Google Translate

Friday, January 1, 2010

2010: What is in store?

As we enter the New Year, there is something to rejoice: “World economies are back in life!” 

Encouragingly, the American economy expanded at a 3.5% annual rate in the third quarter. The Indian economy grew by a significant 7.9% in the second quarter of this fiscal, which is more than what is anticipated. Encouraging reports are surfacing from recession-hit, export-dependent East Asian economies such as Taiwan too. Does all this mean the end of the crisis?

Or, may be, we do not know for certain, or at least that is what one wonders listening to the surprise announcement from the Dubai World, the conglomerate of ports and property, in November, of a six-month payment standstill on its billions of debt. So is the case with Greece, which is running a budget deficit of around 13% and public debt of 125% of GDP; and a few other members of eurozone are said to be equally at risk. Emergence of something new—a sovereign risk?

Or, is Dubai debacle a forewarning of the chaos underlying the economic recovery that the world is chirping about? May be it is a pointer to it, for the world economy continues to be haunted by the excess capacities created during the boom times. Unemployment in the developed countries continues to show no improvement. Fiscal stimulus and easy monetary policies resorted to by countries to fight recession are now fanning new troubles. Global stock markets are intermittently exhibiting rallies, though there is nothing much to gloat about the performance of corporates across the globe.

Even China is sending disturbing signals: regulators are warning the banks that have made massive lending to fight downturn, to either meet the capital requirements or risk sanctions. It is refusing to let its currency appreciate, as sought by the US and Europe, for their exports are continuing to fall—its net exports have fallen by 4%, while current account surplus has fallen to 6% of GDP from 11% in 2007. It does not wish to let the yuan appreciate in bits and pieces, for it would lead to speculation in currency markets and inflow of hot money. Nor is it in a position to allow it appreciate at once by the required percentage of, say, 25%, for that would throw many of its exporters out of business.

Coming to the US, its budget-deficit touched an all-time high of $1.42 tn at the year ending September. With overindebted households and distressed banking system, consumer spending is still on hold. But with the free flow of dollars around the world under the name of stimulus in the US, and the perceived growth prospects in Asian countries, the latter’s stock markets are outperforming US and European markets. Carry trade is once again on a high swing. A clear indication of asset bubbles?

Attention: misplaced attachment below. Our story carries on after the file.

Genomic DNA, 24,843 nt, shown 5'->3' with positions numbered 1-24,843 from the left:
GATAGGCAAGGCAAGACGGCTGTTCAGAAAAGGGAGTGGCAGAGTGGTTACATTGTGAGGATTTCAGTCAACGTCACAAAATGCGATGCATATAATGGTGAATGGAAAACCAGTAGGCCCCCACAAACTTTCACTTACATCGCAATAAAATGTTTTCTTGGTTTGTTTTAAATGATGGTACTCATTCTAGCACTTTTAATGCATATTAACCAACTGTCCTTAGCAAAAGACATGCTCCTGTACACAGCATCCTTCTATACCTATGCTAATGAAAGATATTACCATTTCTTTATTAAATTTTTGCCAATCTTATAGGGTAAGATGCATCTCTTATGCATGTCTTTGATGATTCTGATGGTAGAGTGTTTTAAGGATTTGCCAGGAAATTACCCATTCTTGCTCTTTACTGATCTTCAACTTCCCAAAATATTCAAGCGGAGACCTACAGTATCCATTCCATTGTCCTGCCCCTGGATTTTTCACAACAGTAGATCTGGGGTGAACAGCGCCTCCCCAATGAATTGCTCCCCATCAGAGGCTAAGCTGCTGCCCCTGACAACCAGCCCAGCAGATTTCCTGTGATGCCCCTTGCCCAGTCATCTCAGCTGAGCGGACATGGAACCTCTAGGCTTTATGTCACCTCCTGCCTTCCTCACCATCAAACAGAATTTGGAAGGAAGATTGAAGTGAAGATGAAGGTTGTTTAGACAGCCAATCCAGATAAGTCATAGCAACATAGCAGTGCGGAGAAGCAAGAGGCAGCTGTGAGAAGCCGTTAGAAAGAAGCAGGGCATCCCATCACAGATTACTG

The net result is: no end in sight for the global imbalances. So, the need for rebuilding the global financial system on a stable foundation is the imperative. But nothing concrete has yet emerged except for everyone talking about: empowering the Financial Stability Board, proposing higher capital requirement for banks considered too big to fail, improving regulatory resources, overhauling rating agencies, working towards setting right the global imbalances, etc.

What does all this mean for India? Debt-driven growth cannot be sustained for long. We need to hone our exit strategies and reforms—create competition in the fields of services and agriculture—to generate new revenues. Simultaneously, ‘social reengineering’—setting right the functioning of primary schools and primary health centers, and guaranteeing employment and food to the people below the poverty line—must be aimed at. Some worry, albeit rightly, that such monies are more prone to end up in the hands of the agencies engaged in its distribution. Obviously, it calls for reengineering the administrative mechanism. And the youth is hopeful of these ‘perceived possibilities’. Let us start working towards it —the New Year will certainly be brighter!
                                                                                                               - GRK Murty


Post a Comment

Related Posts Plugin for WordPress, Blogger...

Recent Posts

Recent Posts Widget